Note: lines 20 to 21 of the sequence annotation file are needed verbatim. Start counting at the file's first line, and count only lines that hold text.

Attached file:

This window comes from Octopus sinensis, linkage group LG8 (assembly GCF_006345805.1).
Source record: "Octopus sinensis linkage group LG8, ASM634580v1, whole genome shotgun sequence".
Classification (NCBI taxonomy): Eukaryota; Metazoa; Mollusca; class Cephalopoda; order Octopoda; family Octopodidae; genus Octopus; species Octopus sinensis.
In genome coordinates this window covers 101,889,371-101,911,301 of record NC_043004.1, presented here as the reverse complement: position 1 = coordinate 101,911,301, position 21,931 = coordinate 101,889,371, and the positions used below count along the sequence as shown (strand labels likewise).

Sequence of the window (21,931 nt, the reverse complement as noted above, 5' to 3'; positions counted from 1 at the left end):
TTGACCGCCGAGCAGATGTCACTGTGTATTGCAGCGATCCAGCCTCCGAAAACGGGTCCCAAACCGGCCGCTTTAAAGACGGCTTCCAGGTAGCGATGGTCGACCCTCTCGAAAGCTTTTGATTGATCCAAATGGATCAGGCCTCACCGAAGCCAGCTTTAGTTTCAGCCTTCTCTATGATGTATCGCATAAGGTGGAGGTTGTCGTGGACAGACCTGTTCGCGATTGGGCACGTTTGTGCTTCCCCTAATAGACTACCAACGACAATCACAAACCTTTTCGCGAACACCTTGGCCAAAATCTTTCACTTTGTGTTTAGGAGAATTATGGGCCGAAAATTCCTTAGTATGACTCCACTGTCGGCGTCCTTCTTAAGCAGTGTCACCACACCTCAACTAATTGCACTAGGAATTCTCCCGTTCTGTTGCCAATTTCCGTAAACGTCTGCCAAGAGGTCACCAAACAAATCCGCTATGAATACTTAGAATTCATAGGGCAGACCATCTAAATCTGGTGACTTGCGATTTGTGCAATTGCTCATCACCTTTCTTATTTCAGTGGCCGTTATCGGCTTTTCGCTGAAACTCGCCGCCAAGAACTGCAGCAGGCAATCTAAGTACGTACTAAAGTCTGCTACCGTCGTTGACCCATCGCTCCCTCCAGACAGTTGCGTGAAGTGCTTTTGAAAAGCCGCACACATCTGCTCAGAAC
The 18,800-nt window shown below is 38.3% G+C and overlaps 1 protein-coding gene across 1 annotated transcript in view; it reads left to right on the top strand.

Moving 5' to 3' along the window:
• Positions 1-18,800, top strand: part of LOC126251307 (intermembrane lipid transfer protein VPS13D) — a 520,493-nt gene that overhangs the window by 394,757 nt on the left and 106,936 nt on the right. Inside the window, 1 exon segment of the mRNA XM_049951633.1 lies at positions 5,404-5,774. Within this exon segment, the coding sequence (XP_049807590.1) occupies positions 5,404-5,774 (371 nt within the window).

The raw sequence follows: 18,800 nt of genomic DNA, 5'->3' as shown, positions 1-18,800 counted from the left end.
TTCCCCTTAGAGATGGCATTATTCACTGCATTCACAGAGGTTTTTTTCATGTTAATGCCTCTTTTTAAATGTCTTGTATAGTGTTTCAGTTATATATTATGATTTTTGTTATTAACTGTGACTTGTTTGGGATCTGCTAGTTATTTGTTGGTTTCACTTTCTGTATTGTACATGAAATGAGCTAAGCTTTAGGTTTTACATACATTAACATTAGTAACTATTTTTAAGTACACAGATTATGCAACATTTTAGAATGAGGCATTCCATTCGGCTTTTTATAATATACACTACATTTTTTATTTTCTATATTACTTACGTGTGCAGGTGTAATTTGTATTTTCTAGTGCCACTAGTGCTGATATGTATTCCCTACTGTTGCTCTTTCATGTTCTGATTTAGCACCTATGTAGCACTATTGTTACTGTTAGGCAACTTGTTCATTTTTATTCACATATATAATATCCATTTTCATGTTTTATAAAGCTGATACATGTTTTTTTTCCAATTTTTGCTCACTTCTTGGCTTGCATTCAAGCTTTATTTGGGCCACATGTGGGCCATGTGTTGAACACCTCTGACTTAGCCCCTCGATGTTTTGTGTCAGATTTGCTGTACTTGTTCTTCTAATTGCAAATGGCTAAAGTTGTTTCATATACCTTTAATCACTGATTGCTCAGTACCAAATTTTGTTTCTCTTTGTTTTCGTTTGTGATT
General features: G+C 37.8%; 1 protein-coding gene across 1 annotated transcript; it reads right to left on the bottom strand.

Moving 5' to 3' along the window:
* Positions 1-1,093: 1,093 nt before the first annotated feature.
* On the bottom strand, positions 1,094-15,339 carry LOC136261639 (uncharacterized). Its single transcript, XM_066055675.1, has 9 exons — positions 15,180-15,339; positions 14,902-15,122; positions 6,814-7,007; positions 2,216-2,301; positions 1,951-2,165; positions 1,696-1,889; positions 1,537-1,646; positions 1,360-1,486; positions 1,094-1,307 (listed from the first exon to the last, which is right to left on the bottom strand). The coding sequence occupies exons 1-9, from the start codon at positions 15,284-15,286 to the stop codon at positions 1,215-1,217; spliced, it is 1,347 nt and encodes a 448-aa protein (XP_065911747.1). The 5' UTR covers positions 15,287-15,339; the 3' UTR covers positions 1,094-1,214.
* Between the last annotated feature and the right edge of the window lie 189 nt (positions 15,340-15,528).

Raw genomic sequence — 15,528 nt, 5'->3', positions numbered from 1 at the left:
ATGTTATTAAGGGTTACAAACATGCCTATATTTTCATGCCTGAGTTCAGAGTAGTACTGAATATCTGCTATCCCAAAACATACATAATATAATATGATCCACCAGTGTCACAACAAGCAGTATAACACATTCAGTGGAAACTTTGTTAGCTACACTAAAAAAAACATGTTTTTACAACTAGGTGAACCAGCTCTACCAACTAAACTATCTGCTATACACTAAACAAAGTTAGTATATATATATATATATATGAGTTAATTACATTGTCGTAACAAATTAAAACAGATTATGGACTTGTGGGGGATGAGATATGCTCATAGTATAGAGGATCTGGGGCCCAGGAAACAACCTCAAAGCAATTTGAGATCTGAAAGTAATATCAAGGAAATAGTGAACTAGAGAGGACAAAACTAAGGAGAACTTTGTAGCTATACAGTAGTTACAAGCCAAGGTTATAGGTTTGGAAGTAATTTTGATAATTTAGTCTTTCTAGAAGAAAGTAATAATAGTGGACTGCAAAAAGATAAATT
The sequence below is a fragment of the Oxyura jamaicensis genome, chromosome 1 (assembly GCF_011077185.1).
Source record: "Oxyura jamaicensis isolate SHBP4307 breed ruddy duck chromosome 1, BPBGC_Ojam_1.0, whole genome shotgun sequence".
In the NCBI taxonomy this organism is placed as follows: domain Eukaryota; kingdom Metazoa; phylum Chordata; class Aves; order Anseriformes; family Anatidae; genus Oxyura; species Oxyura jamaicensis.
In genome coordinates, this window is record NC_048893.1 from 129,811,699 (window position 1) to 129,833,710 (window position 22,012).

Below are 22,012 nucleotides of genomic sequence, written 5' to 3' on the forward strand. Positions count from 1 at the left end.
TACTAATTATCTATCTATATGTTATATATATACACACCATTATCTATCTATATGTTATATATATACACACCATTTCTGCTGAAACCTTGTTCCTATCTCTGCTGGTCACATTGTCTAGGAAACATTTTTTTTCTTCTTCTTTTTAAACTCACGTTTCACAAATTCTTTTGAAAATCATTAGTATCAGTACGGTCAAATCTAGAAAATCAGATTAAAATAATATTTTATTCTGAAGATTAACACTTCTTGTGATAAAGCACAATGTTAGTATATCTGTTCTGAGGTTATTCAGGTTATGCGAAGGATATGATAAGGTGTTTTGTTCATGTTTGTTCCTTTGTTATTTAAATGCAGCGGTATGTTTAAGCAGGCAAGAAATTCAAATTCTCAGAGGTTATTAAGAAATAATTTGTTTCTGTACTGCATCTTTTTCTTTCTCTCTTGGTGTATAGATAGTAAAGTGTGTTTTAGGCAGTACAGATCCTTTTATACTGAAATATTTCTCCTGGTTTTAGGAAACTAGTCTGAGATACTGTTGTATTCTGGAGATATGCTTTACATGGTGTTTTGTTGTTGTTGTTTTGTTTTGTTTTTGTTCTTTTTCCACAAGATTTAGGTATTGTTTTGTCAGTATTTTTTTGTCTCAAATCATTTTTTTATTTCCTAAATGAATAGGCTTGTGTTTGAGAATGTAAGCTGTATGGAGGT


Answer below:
Source record: "Oxyura jamaicensis isolate SHBP4307 breed ruddy duck chromosome 1, BPBGC_Ojam_1.0, whole genome shotgun sequence".
In the NCBI taxonomy this organism is placed as follows: domain Eukaryota; kingdom Metazoa; phylum Chordata; class Aves; order Anseriformes; family Anatidae; genus Oxyura; species Oxyura jamaicensis.